The Daily Tar Heel

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Wednesday February 8th

Chanticleer Redefines Perfection With Memorial Hall Performance

The classical vocal ensemble gave an intricate, savvy and perfectly arranged show at Memorial Hall on Tuesday.

5 Stars

Its secondary moniker is "an orchestra of voices." Yet it is rare to see any orchestral performance that so widely lays bare the expectations and emotions of its audience.

The rarity of this phenomenon of undisputed musical excellence may have something to do with the rarity of this particular type of ensemble.

An all-male chorus, 12 voices strong, Chanticleer boasts a full range of voices, from soprano to bass, that challenges and rises above any expectations commonly held or labeled as perfection in vocal range or tone.

Each member obviously having come to the group with considerable prior training, Chanticleer exhibited performance savvy that scoffed at the lighted stage productions and concert antics of the modern rock star.

The singers's whole performance reflected the piercing, expansive effect they had on their audience. Opening their concert with a complex Renaissance piece, they navigated the intricacies of difficult entrances and interlocking phrases with a more than adept attention to detail and tone. Even in their arrangement on stage, a simple semicircle, they were the picture of undeniable perfection.

The performance had a shape to it, a funnel that began as a focused and simple approach. As the evening progressed, however, Chanticleer drew its audience into its ever more complex and expansive stage arrangements, musical experimentation and its inexplicable stage presence.

Even the initial hesitation, found particularly in the soprano parts at the beginning of the performance, warmed into almost a boldness in delivery.

Ranging between this sort of delicacy and fortuity, the members maintained the tension of a flickering candle, a breath brushing against the face before a kiss.

In this way Chanticleer mocked any musical performer who has ever stepped onto a stage. The group exhibited both presence and an ability to slip into different musical styles as easily as one breath into another. Each unexpected turn in the performance elicited delighted expulsions of breath from the audience.

An ever-changing program, a series of Cuban works followed a piece based on an ethonomusicologist's experiences in the Buddhist temples of Kyoto, Japan.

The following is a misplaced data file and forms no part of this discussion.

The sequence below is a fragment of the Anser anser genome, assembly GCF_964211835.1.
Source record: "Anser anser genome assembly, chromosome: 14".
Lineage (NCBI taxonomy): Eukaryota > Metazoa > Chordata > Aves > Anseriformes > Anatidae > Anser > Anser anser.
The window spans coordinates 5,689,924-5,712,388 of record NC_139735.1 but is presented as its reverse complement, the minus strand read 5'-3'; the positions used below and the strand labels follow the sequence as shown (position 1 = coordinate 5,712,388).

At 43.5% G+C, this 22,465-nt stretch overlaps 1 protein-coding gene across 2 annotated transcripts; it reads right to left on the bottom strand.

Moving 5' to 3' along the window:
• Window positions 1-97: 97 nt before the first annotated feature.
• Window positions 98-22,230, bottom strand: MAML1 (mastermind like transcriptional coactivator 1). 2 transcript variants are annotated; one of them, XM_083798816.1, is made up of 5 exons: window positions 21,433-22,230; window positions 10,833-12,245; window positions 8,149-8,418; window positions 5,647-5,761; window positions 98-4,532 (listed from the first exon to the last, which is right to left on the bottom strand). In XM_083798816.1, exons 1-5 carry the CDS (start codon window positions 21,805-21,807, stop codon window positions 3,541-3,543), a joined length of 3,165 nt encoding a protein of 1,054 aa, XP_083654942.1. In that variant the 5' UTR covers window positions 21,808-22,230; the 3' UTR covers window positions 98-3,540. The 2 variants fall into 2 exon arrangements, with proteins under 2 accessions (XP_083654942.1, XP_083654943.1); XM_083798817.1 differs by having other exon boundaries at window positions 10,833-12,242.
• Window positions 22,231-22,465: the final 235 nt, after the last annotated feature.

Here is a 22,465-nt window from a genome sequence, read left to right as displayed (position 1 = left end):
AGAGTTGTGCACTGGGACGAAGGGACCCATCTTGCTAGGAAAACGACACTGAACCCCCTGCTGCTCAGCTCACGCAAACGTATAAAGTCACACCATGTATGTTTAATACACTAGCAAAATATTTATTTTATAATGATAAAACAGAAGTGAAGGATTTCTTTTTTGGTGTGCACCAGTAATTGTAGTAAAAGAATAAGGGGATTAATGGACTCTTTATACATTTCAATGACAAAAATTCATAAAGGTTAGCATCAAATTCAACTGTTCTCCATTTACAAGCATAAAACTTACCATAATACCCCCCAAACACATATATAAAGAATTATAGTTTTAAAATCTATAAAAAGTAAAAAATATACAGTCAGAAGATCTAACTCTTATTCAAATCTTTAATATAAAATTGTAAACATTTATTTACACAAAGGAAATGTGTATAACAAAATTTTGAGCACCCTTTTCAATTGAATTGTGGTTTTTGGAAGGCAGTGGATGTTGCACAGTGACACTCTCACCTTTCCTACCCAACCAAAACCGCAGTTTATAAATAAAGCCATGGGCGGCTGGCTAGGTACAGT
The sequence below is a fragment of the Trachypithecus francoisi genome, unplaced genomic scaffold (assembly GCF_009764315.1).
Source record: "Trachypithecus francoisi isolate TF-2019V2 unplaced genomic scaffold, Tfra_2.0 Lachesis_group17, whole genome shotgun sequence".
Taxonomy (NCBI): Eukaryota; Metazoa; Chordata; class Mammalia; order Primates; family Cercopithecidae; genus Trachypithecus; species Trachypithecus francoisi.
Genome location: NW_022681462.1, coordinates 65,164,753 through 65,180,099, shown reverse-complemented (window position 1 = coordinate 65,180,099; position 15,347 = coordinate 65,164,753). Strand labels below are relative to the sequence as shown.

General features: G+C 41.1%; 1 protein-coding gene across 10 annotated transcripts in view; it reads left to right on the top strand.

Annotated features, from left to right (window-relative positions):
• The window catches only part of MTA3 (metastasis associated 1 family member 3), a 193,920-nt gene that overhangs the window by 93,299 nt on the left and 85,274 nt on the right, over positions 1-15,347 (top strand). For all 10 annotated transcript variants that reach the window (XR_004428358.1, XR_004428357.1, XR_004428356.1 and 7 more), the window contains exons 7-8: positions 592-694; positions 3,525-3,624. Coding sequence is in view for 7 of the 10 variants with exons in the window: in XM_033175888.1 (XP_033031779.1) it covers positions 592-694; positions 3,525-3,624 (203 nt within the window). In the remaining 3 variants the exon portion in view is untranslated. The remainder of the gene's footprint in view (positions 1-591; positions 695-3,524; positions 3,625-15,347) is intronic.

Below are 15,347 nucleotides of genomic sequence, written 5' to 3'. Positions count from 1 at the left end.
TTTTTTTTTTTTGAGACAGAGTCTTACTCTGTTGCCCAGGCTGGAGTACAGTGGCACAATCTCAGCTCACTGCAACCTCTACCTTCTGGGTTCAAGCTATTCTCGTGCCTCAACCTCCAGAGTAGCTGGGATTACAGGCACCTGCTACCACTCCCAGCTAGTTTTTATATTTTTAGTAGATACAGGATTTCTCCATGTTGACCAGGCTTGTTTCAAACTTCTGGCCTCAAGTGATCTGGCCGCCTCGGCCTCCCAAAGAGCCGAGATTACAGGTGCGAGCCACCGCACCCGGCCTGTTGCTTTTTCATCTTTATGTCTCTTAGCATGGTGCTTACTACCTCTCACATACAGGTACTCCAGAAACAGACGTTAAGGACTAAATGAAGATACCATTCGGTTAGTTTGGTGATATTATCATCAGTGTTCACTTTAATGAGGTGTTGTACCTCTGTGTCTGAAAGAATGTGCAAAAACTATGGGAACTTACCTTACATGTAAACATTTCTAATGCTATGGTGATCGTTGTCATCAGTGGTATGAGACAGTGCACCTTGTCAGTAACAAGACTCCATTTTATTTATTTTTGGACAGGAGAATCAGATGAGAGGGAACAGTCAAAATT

The series of four Cuban works to the closing of the show contained the best illustration of the gifts of Chanticleer.

One moment held a twirling of minor harmonies, a dance of seduction recalling Hispanic girls stamping the ground in a revolution against propriety. The next revealed a cloying song of the Cuban hills. Each musical layer rested upon the next, pressing indentations into the ethereal atmosphere that by this point in the performance, was clearly established.

An orchestra of voices, an orchestra without a conductor, Chanticleer members maintained a connection with one another that has few equals. The singers seemed to hold eye contact as if drawing tones out of each other with their gazes.

Chanticleer closed its show with a selection of spirituals and standards including Steven Foster's "I Dream of Jeanie With the Light Brown Hair."

It was commanded brilliantly by a soloist whose voice could cut through the murkiness that an accumulation of days can cast on a sensitive soul. The line "floating like a vapor" could have been figuratively taken for onomatopoeia, its delivery being nothing short of otherworldly.

"Willow Weep for Me" took the kind of bluesy turns that 12 white men are intrinsically not capable of, but Ella would have approved.

Carefully used embellishments in these pieces highlighted of their training in a variety of styles and of the awareness and sincere passion they gave to their performance.

And that is truly what musical perfection is about -- performers conveying to an audience that they can sit back without concern and a flawless concert will be theirs.

In the hands of Chanticleer the confidence it instills in its audience extends further. Not only a flawless performance can be expected, but a sound and an indelible purity will audibly illustrate a stretching of the limits of mortal pleasure and spiritual pain.

The Arts and Entertainment Editor can be reached at

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